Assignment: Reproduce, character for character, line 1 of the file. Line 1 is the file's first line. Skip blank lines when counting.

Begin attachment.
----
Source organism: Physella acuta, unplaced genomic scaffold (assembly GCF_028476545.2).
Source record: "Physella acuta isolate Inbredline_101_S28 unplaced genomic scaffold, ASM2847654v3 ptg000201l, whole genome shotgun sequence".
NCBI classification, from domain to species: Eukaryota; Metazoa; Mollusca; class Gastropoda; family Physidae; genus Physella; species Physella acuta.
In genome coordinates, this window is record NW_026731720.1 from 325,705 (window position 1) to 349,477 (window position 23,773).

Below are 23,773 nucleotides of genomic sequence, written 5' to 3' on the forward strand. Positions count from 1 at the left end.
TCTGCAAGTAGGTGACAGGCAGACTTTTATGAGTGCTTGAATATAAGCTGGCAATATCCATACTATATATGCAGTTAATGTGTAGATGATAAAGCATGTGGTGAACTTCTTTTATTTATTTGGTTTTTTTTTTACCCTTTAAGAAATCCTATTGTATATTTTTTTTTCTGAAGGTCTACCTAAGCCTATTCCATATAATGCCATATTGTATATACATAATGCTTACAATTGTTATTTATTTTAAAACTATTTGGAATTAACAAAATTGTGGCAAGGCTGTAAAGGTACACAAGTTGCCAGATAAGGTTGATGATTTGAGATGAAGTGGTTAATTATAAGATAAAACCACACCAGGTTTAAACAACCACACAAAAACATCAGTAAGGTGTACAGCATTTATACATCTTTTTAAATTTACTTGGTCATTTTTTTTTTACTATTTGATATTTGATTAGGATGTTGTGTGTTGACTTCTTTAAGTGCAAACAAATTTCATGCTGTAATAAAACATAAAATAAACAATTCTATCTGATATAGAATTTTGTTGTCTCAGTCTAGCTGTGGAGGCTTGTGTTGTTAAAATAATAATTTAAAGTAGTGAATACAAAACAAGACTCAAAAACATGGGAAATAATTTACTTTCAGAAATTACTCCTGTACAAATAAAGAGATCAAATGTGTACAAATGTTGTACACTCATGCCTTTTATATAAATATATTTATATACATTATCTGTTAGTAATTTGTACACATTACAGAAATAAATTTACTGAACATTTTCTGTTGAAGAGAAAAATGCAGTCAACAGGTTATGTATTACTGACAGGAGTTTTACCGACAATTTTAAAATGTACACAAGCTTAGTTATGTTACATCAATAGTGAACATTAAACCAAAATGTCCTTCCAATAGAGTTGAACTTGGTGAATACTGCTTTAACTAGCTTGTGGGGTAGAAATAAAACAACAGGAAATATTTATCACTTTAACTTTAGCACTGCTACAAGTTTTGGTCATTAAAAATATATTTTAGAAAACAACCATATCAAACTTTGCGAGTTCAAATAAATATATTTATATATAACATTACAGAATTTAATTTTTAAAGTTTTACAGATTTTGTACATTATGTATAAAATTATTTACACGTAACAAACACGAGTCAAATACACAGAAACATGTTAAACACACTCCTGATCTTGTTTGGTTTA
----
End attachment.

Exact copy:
Source organism: Physella acuta, unplaced genomic scaffold (assembly GCF_028476545.2).